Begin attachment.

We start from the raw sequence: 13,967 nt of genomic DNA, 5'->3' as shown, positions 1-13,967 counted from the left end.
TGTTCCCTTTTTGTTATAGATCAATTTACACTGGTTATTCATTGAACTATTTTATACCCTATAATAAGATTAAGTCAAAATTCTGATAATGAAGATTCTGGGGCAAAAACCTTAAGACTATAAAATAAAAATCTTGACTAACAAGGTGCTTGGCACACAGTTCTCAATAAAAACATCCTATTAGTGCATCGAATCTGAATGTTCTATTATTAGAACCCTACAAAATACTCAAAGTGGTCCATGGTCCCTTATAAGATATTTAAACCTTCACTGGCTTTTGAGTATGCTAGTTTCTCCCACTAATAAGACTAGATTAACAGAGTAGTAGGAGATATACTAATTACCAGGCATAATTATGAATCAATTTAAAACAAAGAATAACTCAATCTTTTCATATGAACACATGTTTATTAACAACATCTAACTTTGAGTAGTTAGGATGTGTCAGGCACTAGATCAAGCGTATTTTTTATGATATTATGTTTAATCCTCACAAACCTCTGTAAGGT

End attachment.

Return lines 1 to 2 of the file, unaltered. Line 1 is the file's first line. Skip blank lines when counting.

We start from the raw sequence: 13,967 nt of genomic DNA, 5'->3' as shown, positions 1-13,967 counted from the left end.
TGTTCCCTTTTTGTTATAGATCAATTTACACTGGTTATTCATTGAACTATTTTATACCCTATAATAAGATTAAGTCAAAATTCTGATAATGAAGATTCTGGGGCAAAAACCTTAAGACTATAAAATAAAAATCTTGACTAACAAGGTGCTTGGCACACAGTTCTCAATAAAAACATCCTATTAGTGCATCGAATCTGAATGTTCTATTATTAGAACCCTACAAAATACTCAAAGTGGTCCATGGTCCCTTATAAGATATTTAAACCTTCACTGGCTTTTGAGTATGCTAGTTTCTCCCACTAATAAGACTAGATTAACAGAGTAGTAGGAGATATACTAATTACCAGGCATAATTATGAATCAATTTAAAACAAAGAATAACTCAATCTTTTCATATGAACACATGTTTATTAACAACATCTAACTTTGAGTAGTTAGGATGTGTCAGGCACTAGATCAAGCGTATTTTTTATGATATTATGTTTAATCCTCACAAACCTCTGTAAGGT